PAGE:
As the sunset hangs on a cloud,
A weary me sits and dreams
Of your lyrical verses,
Where autumn days and delicate moons
Spoke of simpler times.
When there were sounds of laughter and scents of spices
In the lustrous Bazaars of Hyderabad.
When maidens wearing azure and red silken tassles
Bought rainbow-tinted circles of light
From the bangle-sellers’ shining load.
When palanquins swayed, lightly, like flowers in the wind
And love cancelled the ancient rage.
When, from dawn to night,
Weavers wove robes for the child, veils for the bride
And shrouds for those who died.
Now, in these shrouded times,
The nightingale’s verse for the men of the sea,
Echo in my weary, saddened heart – ‘Rise, brothers, rise.’
Much has been delayed, much lies ahead.
‘It’s time to set our catamarans free’.
She was the Nightingale of India. Yet, she was not just a poet. She believed in civil rights, political and social equality for women and was at the forefront of India’s struggle for independence. She was Sarojini Naidu (nee Chattopadhyay). The richness of imagery and lyricism in her verses have always fascinated me. This is my humble homage on the birth anniversary of the lady whose poems I have grown up with. In my musings, I have woven phrases from many of her famous verses, viz., Autumn Song, In the Bazaars of Hyderabad, The Bangle-Sellers, Indian Weavers, Palanquin Bearers, An Indian Love Song and Coromandel Fishers.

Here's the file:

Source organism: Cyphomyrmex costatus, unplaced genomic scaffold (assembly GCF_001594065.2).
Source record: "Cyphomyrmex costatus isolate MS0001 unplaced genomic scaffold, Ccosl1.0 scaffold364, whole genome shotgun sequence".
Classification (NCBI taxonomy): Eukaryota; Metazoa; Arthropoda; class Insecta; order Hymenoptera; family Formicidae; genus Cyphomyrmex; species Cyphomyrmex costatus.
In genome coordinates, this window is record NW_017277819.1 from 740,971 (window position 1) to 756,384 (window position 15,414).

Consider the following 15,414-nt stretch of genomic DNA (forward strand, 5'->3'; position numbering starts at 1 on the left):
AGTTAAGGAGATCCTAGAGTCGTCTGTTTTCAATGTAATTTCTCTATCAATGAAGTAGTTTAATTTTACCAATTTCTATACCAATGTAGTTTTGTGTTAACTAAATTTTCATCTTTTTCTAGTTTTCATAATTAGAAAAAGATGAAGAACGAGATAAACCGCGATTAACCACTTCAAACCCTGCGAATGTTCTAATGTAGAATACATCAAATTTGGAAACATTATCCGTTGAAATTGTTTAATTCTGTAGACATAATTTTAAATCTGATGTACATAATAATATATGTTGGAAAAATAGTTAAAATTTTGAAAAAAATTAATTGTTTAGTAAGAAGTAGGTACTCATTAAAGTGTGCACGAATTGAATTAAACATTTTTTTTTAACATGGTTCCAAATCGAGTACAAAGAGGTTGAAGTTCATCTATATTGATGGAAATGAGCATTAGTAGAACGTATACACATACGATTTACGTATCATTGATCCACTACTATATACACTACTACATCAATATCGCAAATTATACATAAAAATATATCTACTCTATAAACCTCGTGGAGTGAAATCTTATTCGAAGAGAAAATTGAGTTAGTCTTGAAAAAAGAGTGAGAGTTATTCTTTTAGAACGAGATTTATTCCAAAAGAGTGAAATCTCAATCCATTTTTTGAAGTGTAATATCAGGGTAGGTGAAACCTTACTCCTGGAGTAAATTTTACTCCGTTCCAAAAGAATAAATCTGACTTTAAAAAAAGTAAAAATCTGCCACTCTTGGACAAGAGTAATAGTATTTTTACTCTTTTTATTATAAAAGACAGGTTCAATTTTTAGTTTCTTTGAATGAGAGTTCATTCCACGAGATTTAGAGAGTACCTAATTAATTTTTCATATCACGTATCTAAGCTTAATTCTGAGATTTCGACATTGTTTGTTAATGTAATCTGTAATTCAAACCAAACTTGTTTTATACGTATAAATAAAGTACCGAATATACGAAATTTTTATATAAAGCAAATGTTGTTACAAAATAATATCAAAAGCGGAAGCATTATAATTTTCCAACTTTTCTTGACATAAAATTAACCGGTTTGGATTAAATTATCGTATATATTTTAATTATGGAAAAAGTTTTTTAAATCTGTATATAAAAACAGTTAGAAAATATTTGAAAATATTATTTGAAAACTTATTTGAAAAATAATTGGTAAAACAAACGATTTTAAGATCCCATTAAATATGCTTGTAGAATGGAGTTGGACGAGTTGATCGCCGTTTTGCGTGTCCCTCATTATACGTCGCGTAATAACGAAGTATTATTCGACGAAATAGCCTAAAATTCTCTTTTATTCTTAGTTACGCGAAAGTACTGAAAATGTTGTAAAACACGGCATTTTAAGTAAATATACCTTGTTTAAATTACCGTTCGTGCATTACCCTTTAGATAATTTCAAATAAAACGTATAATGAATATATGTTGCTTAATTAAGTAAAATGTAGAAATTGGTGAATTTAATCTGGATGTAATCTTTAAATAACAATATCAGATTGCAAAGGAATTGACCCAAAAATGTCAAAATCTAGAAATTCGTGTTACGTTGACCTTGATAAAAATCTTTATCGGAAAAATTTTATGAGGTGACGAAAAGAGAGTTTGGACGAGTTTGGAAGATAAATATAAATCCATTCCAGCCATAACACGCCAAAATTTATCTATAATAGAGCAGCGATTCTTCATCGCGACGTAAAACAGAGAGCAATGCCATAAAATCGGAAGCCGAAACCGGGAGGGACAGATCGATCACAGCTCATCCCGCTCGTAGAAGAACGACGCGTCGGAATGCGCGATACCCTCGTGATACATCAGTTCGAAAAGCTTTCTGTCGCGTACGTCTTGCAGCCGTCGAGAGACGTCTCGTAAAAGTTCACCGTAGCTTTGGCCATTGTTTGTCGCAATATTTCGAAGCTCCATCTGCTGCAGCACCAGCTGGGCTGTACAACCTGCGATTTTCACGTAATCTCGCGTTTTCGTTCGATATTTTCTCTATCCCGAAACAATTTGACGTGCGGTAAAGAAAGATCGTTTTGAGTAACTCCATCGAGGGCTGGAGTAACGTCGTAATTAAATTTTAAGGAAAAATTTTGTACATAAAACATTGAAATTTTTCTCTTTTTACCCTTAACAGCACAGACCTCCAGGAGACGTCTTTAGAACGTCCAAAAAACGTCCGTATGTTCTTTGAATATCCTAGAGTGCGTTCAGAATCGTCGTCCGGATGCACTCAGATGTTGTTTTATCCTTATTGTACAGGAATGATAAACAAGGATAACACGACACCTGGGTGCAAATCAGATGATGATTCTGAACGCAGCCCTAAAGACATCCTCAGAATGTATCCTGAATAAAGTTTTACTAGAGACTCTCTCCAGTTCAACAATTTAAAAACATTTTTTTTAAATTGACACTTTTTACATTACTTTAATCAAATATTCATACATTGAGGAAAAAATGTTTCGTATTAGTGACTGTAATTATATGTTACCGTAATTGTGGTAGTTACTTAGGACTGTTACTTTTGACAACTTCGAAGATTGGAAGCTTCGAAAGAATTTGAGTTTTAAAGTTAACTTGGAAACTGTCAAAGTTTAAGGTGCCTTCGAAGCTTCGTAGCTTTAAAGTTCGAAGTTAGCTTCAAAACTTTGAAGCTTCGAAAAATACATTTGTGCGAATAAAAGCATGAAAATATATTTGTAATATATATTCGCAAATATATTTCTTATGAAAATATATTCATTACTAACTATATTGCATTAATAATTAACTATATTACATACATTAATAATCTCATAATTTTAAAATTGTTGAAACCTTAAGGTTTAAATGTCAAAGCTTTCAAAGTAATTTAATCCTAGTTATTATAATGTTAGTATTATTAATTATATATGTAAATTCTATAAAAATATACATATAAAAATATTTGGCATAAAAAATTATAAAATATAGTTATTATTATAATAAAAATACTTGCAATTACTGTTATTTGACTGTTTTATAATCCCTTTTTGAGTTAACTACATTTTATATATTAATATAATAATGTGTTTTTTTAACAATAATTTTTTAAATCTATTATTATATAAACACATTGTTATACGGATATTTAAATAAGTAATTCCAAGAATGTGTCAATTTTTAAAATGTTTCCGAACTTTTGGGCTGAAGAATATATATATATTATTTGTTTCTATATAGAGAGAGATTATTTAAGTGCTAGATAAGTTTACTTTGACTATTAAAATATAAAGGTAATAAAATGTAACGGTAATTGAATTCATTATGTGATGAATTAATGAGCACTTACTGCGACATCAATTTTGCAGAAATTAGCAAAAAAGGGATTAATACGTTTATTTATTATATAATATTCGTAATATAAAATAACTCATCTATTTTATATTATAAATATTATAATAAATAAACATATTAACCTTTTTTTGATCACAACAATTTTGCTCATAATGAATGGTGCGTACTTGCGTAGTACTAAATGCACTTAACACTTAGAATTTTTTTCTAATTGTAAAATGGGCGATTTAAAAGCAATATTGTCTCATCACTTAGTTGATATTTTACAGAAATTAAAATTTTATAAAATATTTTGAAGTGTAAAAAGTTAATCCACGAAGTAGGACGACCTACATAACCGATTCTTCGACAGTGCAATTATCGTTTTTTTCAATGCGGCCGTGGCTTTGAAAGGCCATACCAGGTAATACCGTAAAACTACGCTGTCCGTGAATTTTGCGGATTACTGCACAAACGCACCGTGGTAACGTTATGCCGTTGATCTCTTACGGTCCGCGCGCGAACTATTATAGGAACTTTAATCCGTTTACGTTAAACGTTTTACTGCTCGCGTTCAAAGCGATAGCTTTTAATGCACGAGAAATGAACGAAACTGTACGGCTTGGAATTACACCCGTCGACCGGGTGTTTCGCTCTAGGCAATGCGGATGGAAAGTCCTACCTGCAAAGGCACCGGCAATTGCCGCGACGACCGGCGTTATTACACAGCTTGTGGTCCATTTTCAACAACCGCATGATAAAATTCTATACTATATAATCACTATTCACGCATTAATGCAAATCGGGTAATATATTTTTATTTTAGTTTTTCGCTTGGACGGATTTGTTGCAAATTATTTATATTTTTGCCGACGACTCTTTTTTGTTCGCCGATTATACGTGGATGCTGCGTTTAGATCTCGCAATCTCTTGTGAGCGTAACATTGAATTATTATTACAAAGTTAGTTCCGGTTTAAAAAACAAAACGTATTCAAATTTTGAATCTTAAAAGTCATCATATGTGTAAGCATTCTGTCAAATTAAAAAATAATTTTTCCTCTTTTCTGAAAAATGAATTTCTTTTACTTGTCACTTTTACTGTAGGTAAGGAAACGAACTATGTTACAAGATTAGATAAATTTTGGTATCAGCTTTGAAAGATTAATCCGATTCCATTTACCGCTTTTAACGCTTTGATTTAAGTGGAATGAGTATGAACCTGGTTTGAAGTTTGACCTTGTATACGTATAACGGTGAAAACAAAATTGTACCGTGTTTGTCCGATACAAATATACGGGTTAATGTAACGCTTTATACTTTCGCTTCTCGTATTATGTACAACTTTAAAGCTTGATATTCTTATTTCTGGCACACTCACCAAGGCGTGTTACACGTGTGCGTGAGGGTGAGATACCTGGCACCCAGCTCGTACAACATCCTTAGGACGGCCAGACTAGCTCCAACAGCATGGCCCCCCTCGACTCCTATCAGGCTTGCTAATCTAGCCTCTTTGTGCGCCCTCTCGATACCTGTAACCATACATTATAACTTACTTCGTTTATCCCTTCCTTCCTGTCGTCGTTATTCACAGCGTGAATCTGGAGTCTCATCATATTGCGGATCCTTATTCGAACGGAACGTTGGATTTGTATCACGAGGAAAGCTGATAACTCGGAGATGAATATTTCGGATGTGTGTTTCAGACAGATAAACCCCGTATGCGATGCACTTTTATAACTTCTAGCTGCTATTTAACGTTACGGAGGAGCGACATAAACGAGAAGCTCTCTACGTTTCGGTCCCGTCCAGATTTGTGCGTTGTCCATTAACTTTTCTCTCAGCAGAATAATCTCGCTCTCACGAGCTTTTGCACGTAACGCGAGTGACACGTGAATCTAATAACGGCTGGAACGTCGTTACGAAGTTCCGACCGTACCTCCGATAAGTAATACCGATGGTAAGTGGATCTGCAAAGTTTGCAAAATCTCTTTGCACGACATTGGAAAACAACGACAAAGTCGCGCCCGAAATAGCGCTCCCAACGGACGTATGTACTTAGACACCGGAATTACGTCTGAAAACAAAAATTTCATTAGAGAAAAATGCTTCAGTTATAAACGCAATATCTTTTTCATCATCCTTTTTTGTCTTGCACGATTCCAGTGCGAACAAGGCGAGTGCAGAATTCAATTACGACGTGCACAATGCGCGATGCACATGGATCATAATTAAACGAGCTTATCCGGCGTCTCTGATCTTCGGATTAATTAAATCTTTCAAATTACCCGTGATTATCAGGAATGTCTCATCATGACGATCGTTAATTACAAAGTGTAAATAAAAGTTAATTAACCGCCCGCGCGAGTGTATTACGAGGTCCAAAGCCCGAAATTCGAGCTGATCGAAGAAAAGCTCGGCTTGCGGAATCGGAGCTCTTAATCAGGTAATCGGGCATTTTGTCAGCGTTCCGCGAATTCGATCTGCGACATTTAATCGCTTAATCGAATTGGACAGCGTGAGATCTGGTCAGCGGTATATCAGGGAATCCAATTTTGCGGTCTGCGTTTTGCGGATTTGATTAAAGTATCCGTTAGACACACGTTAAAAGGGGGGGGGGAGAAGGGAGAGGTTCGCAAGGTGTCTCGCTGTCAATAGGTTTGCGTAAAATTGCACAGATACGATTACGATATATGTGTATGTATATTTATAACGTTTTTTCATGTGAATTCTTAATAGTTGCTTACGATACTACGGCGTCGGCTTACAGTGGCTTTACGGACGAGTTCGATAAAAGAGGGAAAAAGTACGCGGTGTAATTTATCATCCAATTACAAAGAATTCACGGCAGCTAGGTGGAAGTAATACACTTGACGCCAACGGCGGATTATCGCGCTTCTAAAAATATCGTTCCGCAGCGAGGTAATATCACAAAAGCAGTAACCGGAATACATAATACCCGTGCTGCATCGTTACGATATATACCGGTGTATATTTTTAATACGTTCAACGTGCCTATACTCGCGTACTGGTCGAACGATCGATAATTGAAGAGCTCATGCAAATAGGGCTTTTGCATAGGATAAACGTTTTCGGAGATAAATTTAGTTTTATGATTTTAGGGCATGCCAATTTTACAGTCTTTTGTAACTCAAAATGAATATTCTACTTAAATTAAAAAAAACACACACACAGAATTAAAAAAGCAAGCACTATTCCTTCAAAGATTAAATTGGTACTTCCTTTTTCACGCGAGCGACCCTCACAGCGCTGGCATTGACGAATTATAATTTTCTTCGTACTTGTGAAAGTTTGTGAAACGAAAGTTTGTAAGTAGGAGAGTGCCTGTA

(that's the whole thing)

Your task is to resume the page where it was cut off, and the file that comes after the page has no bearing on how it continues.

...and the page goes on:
The photograph was taken at Meena Bazaar, Red Fort, India.